Flower and Garnet

Director: Keith Behrman

2002. Colour. Dolby digital stereo. 103 minutes.

A thoughtful meditation on the state of a Canadian family weighted down by years of unspoken grief and resentment, Flower and Garnet marks an impressive feature debut by Vancouver-based director Keith Behrman. The film shows the effects of a father’s unexpressed grief on his eight-year old son, Garnet (Colin Roberts), whose mother died giving birth to him. Set in the rural Cache Creek area in British Columbia, it is a subtle and deeply moving portrait of a family that lives in an emotional no-man’s land.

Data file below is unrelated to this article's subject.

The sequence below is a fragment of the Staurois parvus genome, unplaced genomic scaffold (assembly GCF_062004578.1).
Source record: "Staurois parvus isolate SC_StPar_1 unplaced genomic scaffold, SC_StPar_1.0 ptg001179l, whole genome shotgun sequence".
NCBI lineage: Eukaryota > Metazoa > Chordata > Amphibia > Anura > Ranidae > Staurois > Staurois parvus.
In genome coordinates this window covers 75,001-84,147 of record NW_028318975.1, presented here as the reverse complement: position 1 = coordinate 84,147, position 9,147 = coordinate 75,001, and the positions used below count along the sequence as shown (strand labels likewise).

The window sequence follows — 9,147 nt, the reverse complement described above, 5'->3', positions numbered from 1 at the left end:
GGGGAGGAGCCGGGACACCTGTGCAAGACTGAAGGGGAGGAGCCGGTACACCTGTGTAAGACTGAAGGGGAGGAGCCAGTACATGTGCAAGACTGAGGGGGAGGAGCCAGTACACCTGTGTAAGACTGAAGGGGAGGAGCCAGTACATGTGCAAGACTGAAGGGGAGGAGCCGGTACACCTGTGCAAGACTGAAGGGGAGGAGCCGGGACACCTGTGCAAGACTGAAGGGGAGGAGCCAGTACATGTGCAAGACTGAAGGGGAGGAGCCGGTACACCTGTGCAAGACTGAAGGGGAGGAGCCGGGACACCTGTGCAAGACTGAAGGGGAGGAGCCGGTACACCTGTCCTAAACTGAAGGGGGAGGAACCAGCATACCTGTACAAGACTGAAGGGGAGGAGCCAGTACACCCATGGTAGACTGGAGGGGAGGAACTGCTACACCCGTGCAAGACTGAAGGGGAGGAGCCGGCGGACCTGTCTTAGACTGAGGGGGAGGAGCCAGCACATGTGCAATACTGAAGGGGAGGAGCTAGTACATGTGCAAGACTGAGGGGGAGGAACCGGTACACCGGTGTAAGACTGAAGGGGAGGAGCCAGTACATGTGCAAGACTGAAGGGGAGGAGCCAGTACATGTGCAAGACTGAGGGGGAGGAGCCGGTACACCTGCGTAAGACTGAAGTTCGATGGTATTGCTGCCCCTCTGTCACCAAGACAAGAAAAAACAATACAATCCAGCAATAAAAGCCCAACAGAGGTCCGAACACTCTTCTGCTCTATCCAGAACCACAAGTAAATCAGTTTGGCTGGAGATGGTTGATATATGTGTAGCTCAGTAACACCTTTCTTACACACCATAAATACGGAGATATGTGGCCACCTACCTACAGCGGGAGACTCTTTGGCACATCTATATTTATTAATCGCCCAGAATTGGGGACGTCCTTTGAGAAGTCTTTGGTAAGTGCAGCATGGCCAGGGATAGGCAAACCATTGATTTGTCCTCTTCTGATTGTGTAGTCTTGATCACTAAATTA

The father, Ed (Callum Keith Rennie), is uncommunicative. Constantly downing cans of beer, he only relates to his son with silence, self-hatred, and sudden explosions of violence. He tries to school him in typical macho activities, but is unable to provide any real love or understanding. The years have turned the boy into a sullen, withdrawn child, with his only nurturing coming from his sister, Flower (Jane McGregor). It’s a film in which unexpressed emotions and reproachful silences resonate far deeper than the histrionics which usually accompany this type of family drama. Roberts is so natural as the young Garnet that it seems as if you can hear his thoughts and feel his feelings above the long, awkward silences. The climax comes as a devastating jolt.

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